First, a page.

PedMIDAS-Based Scoring Underestimates Migraine Disability on Non-School Days

Authors

  • Geoffrey L. Heyer MD,

    Corresponding author
    1. Departments of Pediatrics and Neurology, Nationwide Children's Hospital, The Ohio State University, Columbus, OH, USA
    • Address all correspondence to G.L. Heyer, Departments of Pediatrics and Neurology, Nationwide Children's Hospital and The Ohio State University, 700 Children's Drive, ED-5, Columbus, OH 43205, USA.

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  • Kelsey Merison MD,

    1. Departments of Pediatrics, Nationwide Children's Hospital, Columbus, OH, USA
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  • Sean C. Rose MD,

    1. Departments of Pediatrics and Neurology, Nationwide Children's Hospital, The Ohio State University, Columbus, OH, USA
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  • Sara Q. Perkins,

    1. Center for Human Psychophysiology, Miami University, Oxford, OH, USA
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  • JoEllen M. Lee CNP,

    1. Departments of Pediatrics and Neurology, Nationwide Children's Hospital, The Ohio State University, Columbus, OH, USA
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  • William C.L. Stewart PhD

    1. Departments of Pediatrics, Nationwide Children's Hospital, Columbus, OH, USA
    2. Statistics Department, The Ohio State University, Columbus, OH, USA
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  • Funding: This work was supported by a Nationwide Children's Hospital Intramural Grant [Grant #278311; GL Heyer].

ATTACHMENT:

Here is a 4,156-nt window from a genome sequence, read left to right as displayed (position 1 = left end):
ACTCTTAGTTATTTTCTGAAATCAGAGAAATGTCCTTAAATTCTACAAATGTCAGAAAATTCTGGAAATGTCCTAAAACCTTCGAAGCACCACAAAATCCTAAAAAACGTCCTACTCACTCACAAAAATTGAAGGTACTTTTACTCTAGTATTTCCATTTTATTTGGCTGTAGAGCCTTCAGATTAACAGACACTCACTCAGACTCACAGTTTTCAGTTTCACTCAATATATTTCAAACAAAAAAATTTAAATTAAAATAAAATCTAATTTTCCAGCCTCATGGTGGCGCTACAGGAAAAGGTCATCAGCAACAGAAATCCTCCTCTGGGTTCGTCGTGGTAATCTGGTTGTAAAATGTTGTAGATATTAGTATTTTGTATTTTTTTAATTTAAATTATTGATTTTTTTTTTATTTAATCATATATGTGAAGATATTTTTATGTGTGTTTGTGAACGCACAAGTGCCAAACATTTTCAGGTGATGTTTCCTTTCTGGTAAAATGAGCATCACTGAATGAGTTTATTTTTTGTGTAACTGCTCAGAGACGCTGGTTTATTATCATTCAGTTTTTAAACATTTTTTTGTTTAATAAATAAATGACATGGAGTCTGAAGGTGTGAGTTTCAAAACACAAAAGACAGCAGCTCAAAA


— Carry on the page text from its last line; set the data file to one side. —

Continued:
• Conflicts of Interest: None.

Abstract

Objective

The aim of this study is to compare daily Pediatric Migraine Disability Assessment (PedMIDAS)-based scores for headaches occurring on school days vs non-school days and during the school year vs the summer holiday.

Background

The PedMIDAS is the only instrument validated to assess migraine disability among school-aged children. However, the PedMIDAS may underestimate disability during prolonged school holidays.

Methods

In a prospective cohort study, migraine patients aged 10–18 years completed a 90-day Internet-based headache diary. For each headache day, they answered PedMIDAS-based questions and rated their headache intensity (scale 1–10). PedMIDAS-based scores, headache intensity ratings, and relative headache frequencies were compared for school days vs non-school days and for the school year vs the summer holiday.

Results

Fifty-two patients completed 4680 diary entries comprising 984 headache days. The headache frequencies and intensity ratings did not differ between time periods. However, the mean headache disability scores (as measured from PedMIDAS-based questions) were significantly different for school days (0.85) compared to non-school days (0.45), P < .001, and for the school year (0.73) compared to the summer holiday (0.46), P < .016.

Conclusion

Given similar headache intensities and frequencies, daily PedMIDAS-based scores significantly underestimate headache disability on non-school days. Accordingly, PedMIDAS scoring during the school year may not be comparable to assessments done during the summer holiday. These potential differences must be considered when using the instrument as an outcome measure for clinical trials.

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